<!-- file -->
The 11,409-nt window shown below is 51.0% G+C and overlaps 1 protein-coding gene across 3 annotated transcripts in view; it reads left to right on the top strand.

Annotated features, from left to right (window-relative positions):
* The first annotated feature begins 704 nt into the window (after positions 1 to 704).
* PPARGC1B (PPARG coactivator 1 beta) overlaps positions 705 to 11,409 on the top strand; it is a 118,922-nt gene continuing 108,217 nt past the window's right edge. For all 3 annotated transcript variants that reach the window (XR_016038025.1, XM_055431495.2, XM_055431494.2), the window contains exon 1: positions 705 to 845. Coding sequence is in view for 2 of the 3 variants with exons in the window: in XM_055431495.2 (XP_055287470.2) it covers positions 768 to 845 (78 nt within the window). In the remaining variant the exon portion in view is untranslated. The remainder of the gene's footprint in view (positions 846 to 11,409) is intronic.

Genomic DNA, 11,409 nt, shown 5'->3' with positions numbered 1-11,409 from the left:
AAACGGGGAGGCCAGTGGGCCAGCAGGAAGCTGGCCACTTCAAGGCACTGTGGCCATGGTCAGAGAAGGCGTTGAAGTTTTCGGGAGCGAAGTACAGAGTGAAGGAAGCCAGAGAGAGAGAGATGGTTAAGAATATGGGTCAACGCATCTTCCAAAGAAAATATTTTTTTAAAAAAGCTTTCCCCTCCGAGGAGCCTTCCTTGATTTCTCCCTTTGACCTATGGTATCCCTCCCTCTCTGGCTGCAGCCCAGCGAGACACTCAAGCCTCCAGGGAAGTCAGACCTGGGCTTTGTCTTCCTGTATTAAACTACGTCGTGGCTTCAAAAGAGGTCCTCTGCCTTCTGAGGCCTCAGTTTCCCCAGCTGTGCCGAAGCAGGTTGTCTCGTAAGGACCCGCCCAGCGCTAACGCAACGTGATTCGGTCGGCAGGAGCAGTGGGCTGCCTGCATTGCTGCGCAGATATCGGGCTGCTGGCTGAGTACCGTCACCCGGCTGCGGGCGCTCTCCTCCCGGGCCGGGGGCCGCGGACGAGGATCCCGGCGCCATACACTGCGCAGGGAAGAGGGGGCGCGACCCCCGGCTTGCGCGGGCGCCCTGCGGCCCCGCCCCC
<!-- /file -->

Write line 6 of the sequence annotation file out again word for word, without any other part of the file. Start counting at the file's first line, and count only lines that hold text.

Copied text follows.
AAACGGGGAGGCCAGTGGGCCAGCAGGAAGCTGGCCACTTCAAGGCACTGTGGCCATGGTCAGAGAAGGCGTTGAAGTTTTCGGGAGCGAAGTACAGAGTGAAGGAAGCCAGAGAGAGAGAGATGGTTAAGAATATGGGTCAACGCATCTTCCAAAGAAAATATTTTTTTAAAAAAGCTTTCCCCTCCGAGGAGCCTTCCTTGATTTCTCCCTTTGACCTATGGTATCCCTCCCTCTCTGGCTGCAGCCCAGCGAGACACTCAAGCCTCCAGGGAAGTCAGACCTGGGCTTTGTCTTCCTGTATTAAACTACGTCGTGGCTTCAAAAGAGGTCCTCTGCCTTCTGAGGCCTCAGTTTCCCCAGCTGTGCCGAAGCAGGTTGTCTCGTAAGGACCCGCCCAGCGCTAACGCAACGTGATTCGGTCGGCAGGAGCAGTGGGCTGCCTGCATTGCTGCGCAGATATCGGGCTGCTGGCTGAGTACCGTCACCCGGCTGCGGGCGCTCTCCTCCCGGGCCGGGGGCCGCGGACGAGGATCCCGGCGCCATACACTGCGCAGGGAAGAGGGGGCGCGACCCCCGGCTTGCGCGGGCGCCCTGCGGCCCCGCCCCC